But if there’s no rule to stop the new Doctor doing satire as a genre, that doesn’t mean he can undo its own intrinsic flaws. This is less true of Aliens of London than of Bad Wolf, which mixes the old Pertwee episode Carnival of Monsters with Kneale’s Year of the Sex Olympics and then throws in a dash of the Truman Show for good measure. A parody of our TV-addled times is welcome, even from the TV, but going specifically for the Big Brother brand and the Anne Robinson quiz show is a mistake. It’s what turned the latter-day Simpsons to folly, seduced into toothlessness by the neatness of celebrity cameos. Animal Farm is not made a lesser work by the fact that Stalin never read Napoleon’s lines out on Jackanory. The first rule of satire is to never get too close to your target. Pissing on them works better that way. (Little capital is made from going for the brand names anyway. Giving The Weakest Link the death penalty is the throwaway gag you thought of the first time you saw it. More critical distance may have given more bite, not less.)

All Along the Telegraphing

But while the programme needs updating for our age, it can’t be taken too far or change be made for change’s sake. Can’t, but inevitably does. The old Doctor cuppa is put through the makeover cappuchino machine, and ends up tasting different but with a whole lot of froth to wade through. The first episode in particular gets things off to a very bad start, with lots of flip ‘ironic’ dialogue clearly tailored for the Buffy generation.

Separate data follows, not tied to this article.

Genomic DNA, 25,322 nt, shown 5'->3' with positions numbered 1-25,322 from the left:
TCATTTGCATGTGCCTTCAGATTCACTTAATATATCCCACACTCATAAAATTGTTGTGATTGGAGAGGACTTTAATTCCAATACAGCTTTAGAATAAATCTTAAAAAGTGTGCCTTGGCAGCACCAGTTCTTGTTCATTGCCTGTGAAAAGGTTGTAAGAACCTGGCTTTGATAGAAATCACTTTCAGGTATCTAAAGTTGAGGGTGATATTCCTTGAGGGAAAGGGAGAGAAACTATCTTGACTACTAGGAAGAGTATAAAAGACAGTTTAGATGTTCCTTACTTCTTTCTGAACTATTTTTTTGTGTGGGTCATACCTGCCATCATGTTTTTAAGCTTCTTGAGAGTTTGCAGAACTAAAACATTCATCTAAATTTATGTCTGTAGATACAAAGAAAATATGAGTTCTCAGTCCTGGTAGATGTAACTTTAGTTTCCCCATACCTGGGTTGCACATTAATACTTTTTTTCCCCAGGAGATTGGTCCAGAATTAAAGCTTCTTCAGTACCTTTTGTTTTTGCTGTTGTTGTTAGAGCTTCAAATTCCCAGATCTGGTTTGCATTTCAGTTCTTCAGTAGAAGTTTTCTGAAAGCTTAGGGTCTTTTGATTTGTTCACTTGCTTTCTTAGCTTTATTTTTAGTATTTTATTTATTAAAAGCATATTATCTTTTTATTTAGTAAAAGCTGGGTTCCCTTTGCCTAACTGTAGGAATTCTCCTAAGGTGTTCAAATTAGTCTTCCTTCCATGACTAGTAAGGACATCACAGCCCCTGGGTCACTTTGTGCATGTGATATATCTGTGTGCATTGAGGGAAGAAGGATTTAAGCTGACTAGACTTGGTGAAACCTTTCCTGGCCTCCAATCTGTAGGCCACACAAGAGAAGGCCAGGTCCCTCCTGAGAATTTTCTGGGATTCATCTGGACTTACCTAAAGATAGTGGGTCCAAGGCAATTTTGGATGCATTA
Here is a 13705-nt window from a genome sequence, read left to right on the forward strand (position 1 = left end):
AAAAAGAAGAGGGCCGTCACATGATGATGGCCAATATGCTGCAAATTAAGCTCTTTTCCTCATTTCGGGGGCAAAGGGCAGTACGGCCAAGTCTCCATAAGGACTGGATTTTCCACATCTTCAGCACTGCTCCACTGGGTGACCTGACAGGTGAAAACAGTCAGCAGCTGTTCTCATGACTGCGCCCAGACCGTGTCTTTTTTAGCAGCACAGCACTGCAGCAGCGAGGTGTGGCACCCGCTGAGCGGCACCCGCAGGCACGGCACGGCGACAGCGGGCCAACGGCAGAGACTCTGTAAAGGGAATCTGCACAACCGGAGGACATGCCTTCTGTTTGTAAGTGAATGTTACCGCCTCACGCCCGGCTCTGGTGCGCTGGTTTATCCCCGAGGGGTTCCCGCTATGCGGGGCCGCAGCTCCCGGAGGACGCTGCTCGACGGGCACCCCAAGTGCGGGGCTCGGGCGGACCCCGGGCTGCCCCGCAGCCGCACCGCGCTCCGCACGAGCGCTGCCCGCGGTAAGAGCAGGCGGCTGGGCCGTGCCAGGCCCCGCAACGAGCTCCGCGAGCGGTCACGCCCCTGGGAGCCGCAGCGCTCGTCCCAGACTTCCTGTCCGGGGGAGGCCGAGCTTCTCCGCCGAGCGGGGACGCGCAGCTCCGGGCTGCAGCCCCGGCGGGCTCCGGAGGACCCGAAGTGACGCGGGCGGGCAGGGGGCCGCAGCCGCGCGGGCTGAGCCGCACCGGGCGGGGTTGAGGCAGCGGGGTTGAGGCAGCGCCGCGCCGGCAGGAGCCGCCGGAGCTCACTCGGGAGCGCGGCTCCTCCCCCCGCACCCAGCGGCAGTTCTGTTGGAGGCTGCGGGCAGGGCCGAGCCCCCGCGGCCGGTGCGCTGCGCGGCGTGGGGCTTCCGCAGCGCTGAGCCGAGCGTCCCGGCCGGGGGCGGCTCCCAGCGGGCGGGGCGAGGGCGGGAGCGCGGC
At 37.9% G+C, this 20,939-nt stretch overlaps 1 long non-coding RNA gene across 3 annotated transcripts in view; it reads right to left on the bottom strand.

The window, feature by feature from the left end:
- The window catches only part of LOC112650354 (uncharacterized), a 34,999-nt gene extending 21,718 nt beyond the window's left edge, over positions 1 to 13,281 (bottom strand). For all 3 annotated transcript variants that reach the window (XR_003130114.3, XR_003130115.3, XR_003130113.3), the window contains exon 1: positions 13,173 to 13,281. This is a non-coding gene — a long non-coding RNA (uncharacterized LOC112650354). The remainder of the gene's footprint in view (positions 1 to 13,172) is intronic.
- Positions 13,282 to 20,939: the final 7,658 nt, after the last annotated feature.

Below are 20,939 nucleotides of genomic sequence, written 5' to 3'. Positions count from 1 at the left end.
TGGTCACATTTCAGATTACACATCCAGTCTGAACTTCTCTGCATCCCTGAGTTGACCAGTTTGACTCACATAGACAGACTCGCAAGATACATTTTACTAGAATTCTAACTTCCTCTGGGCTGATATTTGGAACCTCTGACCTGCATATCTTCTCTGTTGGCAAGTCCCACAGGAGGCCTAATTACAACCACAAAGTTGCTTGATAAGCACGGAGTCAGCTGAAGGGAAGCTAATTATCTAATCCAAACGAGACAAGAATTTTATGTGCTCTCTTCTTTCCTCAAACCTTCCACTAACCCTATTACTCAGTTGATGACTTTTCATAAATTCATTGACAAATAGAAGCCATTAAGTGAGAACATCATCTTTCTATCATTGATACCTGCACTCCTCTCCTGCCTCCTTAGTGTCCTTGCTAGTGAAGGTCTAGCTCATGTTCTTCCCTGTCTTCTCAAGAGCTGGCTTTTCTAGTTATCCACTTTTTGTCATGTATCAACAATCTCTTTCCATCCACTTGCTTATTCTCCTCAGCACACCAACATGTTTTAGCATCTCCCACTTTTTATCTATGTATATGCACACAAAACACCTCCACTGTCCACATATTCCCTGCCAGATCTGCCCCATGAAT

And of course on the back of this comes the hype. Which at best is harmless, and its even fun to see Daleks back on the cover of the Radio Times. But with the hype comes the telegraphing. You can run from this, but it’s hard to hide. For example, even if you didn’t read the hype articles it was hard to switch off the telly before the next-episode trailer. First the initial Dalek appearance was given this way, when it was clearly written to be a surprise sprung on you mid-way through the episode. But this was beaten hands down by the second Dalek appearance, given away despite being a cliffhanger twist delivered at the end of the next episode!

Of course you can get all meta-historical about this if you so desire. Legends and folk tales absolutely lack the concept of a first reading (and with it the concept of a twist or surprise), as they were normally recited communally. It would be like putting a twist in the middle of the Easter Mass. Even early novels had chapter-head summaries which existed solely to give the game away – “whereupon Jane discovers Mr. Rochester’s first wife to be still alive, quite mad and hiding in the attic” etc. But those things were written that way! Today’s stuff is written with the twists in mind, then spoils them itself!

Part Two will follow shortly…

1 comment:

  1. Hello Gavin,

    just to let you know I've posted a review of your blog on my blog at http://madebypeople.blogspot.com .

    Cheers,

    Ed

    ReplyDelete